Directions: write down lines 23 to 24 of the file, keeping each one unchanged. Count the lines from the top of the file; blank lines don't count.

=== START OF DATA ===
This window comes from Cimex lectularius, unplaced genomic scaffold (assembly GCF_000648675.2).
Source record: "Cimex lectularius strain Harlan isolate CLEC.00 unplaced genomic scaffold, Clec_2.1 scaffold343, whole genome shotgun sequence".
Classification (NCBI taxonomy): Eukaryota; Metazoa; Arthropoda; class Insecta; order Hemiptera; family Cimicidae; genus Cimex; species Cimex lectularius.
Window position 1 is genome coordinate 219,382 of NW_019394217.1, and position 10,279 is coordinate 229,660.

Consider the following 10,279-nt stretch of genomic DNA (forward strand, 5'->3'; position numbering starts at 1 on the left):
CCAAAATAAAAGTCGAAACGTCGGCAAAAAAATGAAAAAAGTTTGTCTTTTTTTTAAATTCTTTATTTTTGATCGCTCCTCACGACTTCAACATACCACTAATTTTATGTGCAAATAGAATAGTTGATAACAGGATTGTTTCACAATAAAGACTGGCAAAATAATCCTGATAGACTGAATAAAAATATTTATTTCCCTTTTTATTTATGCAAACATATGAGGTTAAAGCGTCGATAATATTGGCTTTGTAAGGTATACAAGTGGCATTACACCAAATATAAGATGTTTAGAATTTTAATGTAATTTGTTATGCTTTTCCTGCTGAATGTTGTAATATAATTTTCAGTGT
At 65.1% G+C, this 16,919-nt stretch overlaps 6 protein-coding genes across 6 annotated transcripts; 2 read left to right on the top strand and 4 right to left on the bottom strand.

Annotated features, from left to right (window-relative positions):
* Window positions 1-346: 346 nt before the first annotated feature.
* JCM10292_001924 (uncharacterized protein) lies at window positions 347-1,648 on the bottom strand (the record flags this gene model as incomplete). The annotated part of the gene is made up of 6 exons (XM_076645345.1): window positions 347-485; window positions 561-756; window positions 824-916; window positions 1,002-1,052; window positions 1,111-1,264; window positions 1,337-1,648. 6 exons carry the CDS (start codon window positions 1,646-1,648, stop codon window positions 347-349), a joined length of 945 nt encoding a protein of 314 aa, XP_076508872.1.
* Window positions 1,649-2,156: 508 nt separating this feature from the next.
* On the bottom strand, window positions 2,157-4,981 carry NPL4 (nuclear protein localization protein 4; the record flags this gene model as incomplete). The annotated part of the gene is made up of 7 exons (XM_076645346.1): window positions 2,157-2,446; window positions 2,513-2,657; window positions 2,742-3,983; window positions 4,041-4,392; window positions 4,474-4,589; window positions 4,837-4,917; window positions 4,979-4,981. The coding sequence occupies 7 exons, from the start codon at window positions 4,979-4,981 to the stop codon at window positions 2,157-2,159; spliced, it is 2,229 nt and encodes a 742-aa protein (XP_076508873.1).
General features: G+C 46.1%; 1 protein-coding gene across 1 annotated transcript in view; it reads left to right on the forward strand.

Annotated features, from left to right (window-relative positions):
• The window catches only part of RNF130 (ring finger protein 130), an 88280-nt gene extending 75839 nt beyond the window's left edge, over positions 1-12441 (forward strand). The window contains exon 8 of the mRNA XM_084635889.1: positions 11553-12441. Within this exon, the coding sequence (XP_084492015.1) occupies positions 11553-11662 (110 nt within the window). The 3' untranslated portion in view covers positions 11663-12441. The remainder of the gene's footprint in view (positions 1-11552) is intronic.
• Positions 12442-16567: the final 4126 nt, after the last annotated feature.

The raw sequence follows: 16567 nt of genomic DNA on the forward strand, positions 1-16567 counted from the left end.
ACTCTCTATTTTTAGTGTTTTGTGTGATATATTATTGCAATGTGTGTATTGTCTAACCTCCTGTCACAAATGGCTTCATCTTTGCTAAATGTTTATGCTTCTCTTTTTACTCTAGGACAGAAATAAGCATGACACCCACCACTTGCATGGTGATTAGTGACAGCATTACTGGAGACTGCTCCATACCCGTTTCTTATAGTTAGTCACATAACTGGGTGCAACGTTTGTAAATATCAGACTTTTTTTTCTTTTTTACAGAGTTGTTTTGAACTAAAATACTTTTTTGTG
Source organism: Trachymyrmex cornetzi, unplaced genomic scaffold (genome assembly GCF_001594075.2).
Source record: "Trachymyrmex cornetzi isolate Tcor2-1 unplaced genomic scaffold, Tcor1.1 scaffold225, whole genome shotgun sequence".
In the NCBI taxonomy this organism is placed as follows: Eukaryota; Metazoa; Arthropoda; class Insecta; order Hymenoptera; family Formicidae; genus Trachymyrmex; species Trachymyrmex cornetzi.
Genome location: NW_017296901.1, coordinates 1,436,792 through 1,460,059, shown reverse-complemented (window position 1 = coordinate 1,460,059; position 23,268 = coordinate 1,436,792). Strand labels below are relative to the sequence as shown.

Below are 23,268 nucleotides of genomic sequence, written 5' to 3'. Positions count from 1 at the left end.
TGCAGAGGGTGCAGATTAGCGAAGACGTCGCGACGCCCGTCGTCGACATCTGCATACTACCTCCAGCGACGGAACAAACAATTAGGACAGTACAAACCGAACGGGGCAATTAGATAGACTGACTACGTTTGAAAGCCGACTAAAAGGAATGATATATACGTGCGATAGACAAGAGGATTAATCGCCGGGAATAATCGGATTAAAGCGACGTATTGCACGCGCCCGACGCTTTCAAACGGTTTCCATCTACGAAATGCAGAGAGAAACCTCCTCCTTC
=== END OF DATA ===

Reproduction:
Below are 23,268 nucleotides of genomic sequence, written 5' to 3'. Positions count from 1 at the left end.
TGCAGAGGGTGCAGATTAGCGAAGACGTCGCGACGCCCGTCGTCGACATCTGCATACTACCTCCAGCGACGGAACAAACAATTAGGACAGTACAAACCGAACGGGGCAATTAGATAGACTGACTACGTTTGAAAGCCGACTAAAAGGAATGATATATACGTGCGATAGACAAGAGGATTAATCGCCGGGAATAATCGGATTAAAGCGACGTATTGCACGCGCCCGACGCTTTCAAACGGTTTCCATCTACGAAATGCAGAGAGAAACCTCCTCCTTC